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Not so Boring, Please!

Sean Carroll (Twitter Profile Image)
Sean Carroll is one of those folks with a surfeit of brain power. Not only is the California Institute of Technology research professor a theoretical physicist, but he’s also an evolutionary biologist. Carroll recently published a new book on physics, From Eternity to Here, and was the subject of a New York Times Q&A. As someone who finds physics exciting he’s all too aware of how sleep-inducing high school physics classes can be. Carroll admits that people often tell him that they hated physics in school. Alas, he says, “one of the tragedies of our educational system is that we’ve taken this incredibly interesting subject — how the universe works — and made it boring.”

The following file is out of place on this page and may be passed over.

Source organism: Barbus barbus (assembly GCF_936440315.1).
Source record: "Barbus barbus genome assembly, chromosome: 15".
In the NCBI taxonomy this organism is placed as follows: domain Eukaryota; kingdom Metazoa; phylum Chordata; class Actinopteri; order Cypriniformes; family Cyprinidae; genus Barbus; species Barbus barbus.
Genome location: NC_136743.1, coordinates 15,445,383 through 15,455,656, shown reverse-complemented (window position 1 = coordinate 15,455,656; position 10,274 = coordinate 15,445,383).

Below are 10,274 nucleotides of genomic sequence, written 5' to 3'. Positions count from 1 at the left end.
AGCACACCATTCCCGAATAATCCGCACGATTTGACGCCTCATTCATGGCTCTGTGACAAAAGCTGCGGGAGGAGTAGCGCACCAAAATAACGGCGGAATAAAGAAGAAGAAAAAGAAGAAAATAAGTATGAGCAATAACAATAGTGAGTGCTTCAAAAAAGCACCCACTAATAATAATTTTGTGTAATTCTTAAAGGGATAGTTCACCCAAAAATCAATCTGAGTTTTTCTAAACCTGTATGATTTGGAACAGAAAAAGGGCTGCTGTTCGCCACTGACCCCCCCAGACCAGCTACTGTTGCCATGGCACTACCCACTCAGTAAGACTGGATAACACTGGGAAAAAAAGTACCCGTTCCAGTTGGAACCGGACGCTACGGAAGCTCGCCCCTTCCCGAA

Nobel Prize-winning physicist Leon Lederman has proposed that to better nurture the subject, physics should be introduced in the sophomore year, not in year 12. Carroll disagrees. The problem, he tells the Times, is not timing, but approach. “What we need to do is find a new way to teach the spirit of physics.” There is, he says, too much emphasis on dry puzzle-solving and pulleys. “Every high school graduate should know that everything in the universe is made of a handful of particles. That’s not a hard thing to know. But that’s not what’s emphasized.” Finally, Chapman tells the paper: “Ten years after high school, most students are not going to solve a problem with pulleys and levers. But they still might want to know about the expansion of the universe and about cool things in atomic physics and lasers — which they’ll find interesting and fun.”

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